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Joseph, Lawyer
Category: California Employment Law
Satisfied Customers: 5299
Experience:  Extensive experience representing employees and management
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Could you tell me about CA state laws about being denied unemployment

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Could you tell me about CA state laws about being denied unemployment sect 1256 (breaking a rule concerning the use of a time clock) I plan on to appeal with this letter and was wondering if the decision could be reversed. Or if there is anything else I need to know? I disagree with the Departments decision dated 8/28/2012 because:

When I first started working at the xxxxx , we swiped in and out on a time clock with our xxxxx ID cards. This was a hassle free system that worked virtually all the time. When it came to use of the time clock, they gave us a 6 minute grace period...anything over 7 minutes and we were considered late. So let’s say one arrives at 6:05 pm for a scheduled shift at 6, they would still be ‘on time’ and paid for that quarter hour. But if one arrived at 6:09 they would be considered late and would not get paid for that quarter hour. The point is, 6:05 was equal to 6, and 6:09 was equal to 6:15. We were never paid by the exact minute. Then a few years ago came the finger scanners to punch in and out. These did not work well. Most of the time my finger wouldn’t scan, so I couldn’t punch in and out. I was not the only one. The problem was so bad that our managers just left out a daily sign in and out log that sat out in front of the room service time clock. My management never made it clear to me that I needed to sign in and out at the exact minute that I started and stopped working. They even signed me in and out many times without asking me exactly what the time was that I arrived or left, as sometimes work was so hectic and the hours were so mixed up they would just even it out where it made sense. The times I did sign in and out I would round off just like they did for payroll.
Another huge issue was overtime. The company always tried to avoid paying overtime even if it meant hurting the business and the guests because “money was tight.” On many occasions I would work overtime and would be signed out by management or myself earlier than I actually left so they didn’t have to pay overtime. They told me they would make it up to me later by “adding the overtime onto the next days time clock sheet.” Most of the time I would let it go and not be paid. On many occasions I would look at my paycheck and notice a whole day of work missing. This past year on Mother’s Day for example, I’m a mother and came in that day and was never was even paid for it! (Please see WMS time-sheet attached). Also, many times my lunch break was after the 5 hour legal cut off (because the bar was so busy I had no time to take a break, and this happened on a lot especially on weekends when I was cocktailing all alone!) and I would be signed in and out by my management before the 5 hour break exception so they would not get in trouble for it. I also rarely received my 10 minute breaks. I know they are unbelievably understaffed so I accepted it and continued to work hard, many times 6 days a week...because I am truly a company oriented person and tried to help relieve the stress that my immediate supervisors had concerning overtime and break exceptions. I was a manager at an extremely busy bar for 16 years and I completely understand what they were dealing with from upper management. I loved the bar and the hotel so I had no problem giving them extra time.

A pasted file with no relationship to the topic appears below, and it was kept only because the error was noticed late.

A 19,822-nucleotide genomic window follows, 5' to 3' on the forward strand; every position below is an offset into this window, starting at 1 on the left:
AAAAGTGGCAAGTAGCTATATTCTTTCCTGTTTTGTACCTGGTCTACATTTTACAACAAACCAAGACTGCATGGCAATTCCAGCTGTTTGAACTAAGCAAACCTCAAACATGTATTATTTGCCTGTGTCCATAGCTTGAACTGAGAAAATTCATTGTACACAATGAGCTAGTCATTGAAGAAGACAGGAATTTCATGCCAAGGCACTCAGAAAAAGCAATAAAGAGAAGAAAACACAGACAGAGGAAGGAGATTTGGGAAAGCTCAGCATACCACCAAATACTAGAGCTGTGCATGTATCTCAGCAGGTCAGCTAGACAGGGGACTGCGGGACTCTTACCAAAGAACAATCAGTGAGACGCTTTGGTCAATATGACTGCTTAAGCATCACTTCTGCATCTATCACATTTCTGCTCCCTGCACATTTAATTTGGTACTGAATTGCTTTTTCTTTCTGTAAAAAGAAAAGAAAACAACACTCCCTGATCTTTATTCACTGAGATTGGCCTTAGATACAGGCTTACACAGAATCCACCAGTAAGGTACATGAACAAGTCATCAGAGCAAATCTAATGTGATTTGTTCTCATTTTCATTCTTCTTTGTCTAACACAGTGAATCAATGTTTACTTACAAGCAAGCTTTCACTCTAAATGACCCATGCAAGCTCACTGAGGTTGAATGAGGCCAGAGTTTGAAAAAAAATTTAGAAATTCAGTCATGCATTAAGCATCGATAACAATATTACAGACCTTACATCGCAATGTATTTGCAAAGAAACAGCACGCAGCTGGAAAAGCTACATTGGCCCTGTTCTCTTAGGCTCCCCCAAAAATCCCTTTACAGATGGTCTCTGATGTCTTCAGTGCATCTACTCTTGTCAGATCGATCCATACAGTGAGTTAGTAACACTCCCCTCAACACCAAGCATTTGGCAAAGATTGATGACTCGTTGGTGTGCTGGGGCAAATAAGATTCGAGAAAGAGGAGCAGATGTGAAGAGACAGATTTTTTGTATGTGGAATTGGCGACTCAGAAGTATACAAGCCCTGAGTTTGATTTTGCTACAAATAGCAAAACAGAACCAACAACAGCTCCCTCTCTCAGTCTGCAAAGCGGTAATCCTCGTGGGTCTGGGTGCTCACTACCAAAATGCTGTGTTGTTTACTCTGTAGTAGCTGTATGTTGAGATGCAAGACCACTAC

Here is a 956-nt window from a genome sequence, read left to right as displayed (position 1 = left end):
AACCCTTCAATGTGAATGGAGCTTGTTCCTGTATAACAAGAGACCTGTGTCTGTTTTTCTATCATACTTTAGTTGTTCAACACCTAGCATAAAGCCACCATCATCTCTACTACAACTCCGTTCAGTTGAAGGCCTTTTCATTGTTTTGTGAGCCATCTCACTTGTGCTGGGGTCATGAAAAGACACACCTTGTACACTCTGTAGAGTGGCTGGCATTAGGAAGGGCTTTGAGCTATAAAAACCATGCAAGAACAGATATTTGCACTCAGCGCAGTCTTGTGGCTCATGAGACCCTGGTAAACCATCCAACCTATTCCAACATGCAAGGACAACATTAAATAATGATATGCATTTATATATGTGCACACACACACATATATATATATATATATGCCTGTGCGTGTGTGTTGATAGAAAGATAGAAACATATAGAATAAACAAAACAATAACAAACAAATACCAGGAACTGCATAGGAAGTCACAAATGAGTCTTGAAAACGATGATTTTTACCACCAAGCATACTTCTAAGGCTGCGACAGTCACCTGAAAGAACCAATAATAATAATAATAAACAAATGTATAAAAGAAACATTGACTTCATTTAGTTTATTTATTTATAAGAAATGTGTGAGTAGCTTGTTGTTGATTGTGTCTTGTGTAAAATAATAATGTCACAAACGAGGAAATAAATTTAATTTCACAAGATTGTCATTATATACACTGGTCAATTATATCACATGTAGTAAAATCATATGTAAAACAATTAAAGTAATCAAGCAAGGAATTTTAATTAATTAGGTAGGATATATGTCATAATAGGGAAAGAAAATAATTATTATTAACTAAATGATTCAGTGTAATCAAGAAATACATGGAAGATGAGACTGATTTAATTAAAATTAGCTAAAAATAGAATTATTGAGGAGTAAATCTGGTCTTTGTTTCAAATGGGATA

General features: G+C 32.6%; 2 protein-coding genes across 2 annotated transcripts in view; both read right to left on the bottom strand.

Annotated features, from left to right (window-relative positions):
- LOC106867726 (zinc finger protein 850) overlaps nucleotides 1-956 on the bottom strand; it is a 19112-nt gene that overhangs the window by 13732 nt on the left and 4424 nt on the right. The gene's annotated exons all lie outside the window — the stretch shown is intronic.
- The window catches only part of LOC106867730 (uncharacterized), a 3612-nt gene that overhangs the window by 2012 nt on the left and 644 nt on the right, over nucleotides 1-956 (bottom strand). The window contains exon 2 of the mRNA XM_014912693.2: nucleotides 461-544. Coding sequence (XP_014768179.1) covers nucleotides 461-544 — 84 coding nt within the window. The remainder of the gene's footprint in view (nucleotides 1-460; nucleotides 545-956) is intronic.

So, after years of punching in and out with a grace period of 6 minutes, all of the finagling of signing in and out incorrectly by my management and myself to avoid break variances, overtime, and anything else that was not “legal in the handbook”, it’s safe to say I was completely blindsided by all of this. Not only was all of this going on without consequence, I was never reprimanded, written-up, or even told that I needed sign in and out to the exact minute or I would lose my job.